In other words he believed, at least up until last year, that they ought to be treated with a light hand, granted amnesty, rehabilitated, paid off, given jobs and pampered. The fact that this same Presidential candidate told the world in 2001 that political sharia was here to stay, that he asked ”why should any non-muslim be concerned if muslims want to cut off the hands of other muslims” and that he publicly asserted that ”muslims should only vote for those who will support and protect their interest” speaks volumes and says a lot about his mindset.
Permit me to go further. How do you explain the fact that only last year one of the leading members of the opposition castigated the Federal Government for proscribing Boko Haram as an organisation and went as far to say that this was ”unconstitutional”. This is after that same organisation had killed thousands of our people. Thankfully the more moderate, rational and reasonable elements within the ranks of the opposition like Kayode Fayemi, Adams Oshiomole, Sam Nda-Isaiah, Rabiu Kwakwanso and Rauf Aregbesola ensured that sanity prevailed and that the misguided ones did not go any further in their reckless and provocative pronouncements.
It is clear from the foregoing that leading figures within the political ruling class, from both sides of the divide, fell short of the glory of God in this matter. Many of them were culpable when it comes to the matter of not standing up against Boko Haram right from the outset and not recognising them for the evil that they are right from the beginning.
Yet the tales of woe continue and they are almost too much to bear. As the international outrage about the twin bombings in Nyanya and the abduction of our girls reached a frenzy last week even more horror was unleashed on our beleagured land.First a bomb went off in the city of Kano killing dozens of people and two days later two massive bombs went off in Jos killing at least 200 of our compatriots.
It didn't stop there. The following day more innocent people were slaughtered by Boko Haram gunmen in numerous villages in Borno state for two days running and the number of casualties recorded has gone into hundreds. 30 more people were killed by Boko Haram in Borno state yesterday and as I was putting finishing touches to this piece this evening there are reports that another massive bomb has just gone off in Jos with an undisclosed number of casualties.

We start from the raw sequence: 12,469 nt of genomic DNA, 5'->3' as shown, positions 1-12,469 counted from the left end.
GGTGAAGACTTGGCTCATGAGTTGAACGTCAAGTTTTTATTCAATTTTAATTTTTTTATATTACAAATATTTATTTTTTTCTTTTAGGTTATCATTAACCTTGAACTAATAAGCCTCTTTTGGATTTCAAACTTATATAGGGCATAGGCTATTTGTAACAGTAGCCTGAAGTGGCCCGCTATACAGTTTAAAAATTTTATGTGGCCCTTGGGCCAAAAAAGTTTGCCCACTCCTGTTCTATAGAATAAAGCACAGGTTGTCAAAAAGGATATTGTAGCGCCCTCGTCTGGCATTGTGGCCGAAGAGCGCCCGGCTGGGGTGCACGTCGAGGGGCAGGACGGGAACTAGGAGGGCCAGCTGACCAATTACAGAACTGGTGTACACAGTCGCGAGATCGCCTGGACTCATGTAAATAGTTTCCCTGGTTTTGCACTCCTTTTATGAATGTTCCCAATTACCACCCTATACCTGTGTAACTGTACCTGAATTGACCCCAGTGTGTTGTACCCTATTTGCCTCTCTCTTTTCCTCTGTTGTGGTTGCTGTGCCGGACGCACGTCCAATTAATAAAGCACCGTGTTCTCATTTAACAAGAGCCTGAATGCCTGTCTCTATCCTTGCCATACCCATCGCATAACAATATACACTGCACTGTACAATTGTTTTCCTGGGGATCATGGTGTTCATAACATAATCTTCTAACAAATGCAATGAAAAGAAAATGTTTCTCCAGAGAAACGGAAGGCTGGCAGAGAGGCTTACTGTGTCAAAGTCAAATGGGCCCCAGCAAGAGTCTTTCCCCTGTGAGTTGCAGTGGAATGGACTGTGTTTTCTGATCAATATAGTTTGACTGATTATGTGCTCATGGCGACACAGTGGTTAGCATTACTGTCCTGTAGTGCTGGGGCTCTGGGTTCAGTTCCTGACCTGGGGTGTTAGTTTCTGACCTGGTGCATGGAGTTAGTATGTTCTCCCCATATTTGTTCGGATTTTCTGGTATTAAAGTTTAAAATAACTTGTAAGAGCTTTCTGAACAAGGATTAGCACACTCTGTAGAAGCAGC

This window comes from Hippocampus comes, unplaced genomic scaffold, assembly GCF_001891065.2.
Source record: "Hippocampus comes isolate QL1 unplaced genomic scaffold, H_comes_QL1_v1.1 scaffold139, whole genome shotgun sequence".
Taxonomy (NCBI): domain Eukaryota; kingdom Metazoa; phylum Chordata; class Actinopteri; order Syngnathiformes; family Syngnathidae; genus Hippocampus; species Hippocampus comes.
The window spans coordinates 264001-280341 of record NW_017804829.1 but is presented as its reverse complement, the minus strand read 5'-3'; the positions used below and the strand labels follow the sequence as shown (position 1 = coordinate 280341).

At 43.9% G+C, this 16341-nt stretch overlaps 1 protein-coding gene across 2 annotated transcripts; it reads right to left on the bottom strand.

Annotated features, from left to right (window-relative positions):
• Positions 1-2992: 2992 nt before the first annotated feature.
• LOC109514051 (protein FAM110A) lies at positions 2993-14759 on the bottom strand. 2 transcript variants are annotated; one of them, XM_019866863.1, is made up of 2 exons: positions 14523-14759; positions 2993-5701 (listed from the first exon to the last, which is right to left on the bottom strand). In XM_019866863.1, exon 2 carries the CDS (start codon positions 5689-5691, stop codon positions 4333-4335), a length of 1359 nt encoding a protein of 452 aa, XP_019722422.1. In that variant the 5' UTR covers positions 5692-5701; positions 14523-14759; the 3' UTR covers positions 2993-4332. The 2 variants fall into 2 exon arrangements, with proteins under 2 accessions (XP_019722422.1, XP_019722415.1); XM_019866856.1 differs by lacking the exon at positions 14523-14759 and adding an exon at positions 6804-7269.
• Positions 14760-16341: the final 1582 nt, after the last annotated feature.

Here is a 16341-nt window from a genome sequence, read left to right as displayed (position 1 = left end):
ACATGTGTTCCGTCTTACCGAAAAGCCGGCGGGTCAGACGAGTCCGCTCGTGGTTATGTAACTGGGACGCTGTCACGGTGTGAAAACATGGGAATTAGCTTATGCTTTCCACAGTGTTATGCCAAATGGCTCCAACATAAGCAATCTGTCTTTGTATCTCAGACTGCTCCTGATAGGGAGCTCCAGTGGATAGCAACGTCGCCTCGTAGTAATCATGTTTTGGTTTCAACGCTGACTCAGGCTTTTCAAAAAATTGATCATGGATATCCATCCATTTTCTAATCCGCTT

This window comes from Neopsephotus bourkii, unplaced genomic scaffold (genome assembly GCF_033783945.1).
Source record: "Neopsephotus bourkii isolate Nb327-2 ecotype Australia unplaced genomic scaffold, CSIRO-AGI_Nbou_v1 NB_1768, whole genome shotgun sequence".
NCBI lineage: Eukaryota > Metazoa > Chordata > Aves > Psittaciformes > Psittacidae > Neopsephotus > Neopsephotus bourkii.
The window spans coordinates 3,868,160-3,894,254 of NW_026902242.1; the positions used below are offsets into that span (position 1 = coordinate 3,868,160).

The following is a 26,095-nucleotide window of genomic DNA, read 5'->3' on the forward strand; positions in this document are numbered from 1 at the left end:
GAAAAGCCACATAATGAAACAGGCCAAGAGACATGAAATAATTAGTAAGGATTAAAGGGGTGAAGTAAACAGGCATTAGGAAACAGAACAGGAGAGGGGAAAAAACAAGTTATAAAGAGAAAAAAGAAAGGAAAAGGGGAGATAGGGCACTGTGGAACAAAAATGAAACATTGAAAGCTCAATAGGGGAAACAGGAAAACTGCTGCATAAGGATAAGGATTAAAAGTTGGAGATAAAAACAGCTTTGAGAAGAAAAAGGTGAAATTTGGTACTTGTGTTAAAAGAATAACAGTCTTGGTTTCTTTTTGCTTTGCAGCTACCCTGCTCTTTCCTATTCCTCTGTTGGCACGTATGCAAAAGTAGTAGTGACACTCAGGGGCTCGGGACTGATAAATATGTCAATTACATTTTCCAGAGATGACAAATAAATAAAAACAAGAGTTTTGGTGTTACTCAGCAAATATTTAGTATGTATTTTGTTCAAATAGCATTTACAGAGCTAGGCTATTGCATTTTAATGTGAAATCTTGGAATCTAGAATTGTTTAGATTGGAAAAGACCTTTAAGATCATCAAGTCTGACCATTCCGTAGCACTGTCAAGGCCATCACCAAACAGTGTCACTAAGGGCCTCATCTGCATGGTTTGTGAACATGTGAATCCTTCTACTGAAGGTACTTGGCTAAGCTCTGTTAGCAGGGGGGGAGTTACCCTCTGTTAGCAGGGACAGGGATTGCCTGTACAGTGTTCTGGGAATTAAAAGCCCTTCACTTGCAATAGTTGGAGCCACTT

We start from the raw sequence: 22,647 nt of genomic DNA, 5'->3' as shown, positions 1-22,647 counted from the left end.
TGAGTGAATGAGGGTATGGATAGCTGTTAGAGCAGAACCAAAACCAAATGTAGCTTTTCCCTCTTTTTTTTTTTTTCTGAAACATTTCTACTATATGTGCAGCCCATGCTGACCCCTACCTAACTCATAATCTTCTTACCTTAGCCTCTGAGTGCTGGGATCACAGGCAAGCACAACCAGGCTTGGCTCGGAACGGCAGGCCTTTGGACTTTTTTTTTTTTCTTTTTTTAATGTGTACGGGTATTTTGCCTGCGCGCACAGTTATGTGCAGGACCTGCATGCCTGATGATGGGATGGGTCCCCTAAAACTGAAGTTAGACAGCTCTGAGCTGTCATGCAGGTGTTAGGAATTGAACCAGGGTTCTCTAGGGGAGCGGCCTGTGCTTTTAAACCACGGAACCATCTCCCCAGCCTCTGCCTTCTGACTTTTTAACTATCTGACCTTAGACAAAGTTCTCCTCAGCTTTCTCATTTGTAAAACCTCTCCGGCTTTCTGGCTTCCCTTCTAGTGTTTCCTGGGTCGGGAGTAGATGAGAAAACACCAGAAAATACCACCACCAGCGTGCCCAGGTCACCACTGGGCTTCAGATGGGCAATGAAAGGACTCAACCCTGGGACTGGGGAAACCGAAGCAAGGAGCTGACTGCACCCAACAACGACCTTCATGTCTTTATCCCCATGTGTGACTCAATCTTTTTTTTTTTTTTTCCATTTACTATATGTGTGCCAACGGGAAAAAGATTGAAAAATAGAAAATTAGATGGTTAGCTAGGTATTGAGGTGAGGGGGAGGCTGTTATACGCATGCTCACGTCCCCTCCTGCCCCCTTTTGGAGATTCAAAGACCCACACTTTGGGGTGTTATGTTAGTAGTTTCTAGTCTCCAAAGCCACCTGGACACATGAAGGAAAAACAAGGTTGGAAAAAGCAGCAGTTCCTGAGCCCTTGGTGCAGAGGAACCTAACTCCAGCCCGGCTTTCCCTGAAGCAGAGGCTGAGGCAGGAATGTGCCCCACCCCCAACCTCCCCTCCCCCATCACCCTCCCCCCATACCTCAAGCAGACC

To make matters worse we are seeing signs of cracks in the military along regional and religious lines. A glaring illustration of this is the open mutiny that took place in an army barracks in Maiduguri about two weeks ago. The catalyst for the rebellion was the fact that a northern muslim GOC, despite numerous protests and concerns that had been expressed, sent three southern officers, together with the men that gallantly served under their command, to certain death by ordering them to leave a town near Chibok in the middle of the night and find their way back to Maiduguri. This behaviour on the part of the GOC speaks volumes. Sadly and predictably the unit was attacked by Boko Haram whilst on route to Maiduguri and the three officers together with many of their soldiers lost their lives.
This raises many questions and amongst them are the following: why did the GOC insist that the unit should leave for Maiduguri that night despite the protests and concerns expressed by the officers that were later killed? Why couldn't they have been allowed to stay till the morning and leave then? Was the whole thing a set-up? Does the GOC have links with Boko Haram? Were those men purposely sent to their death? These are questions that ought to be asked and that must be answered because the life and safety of every Nigerian, including our soldiers, ought to matter to us all. (TO BE CONTINUED)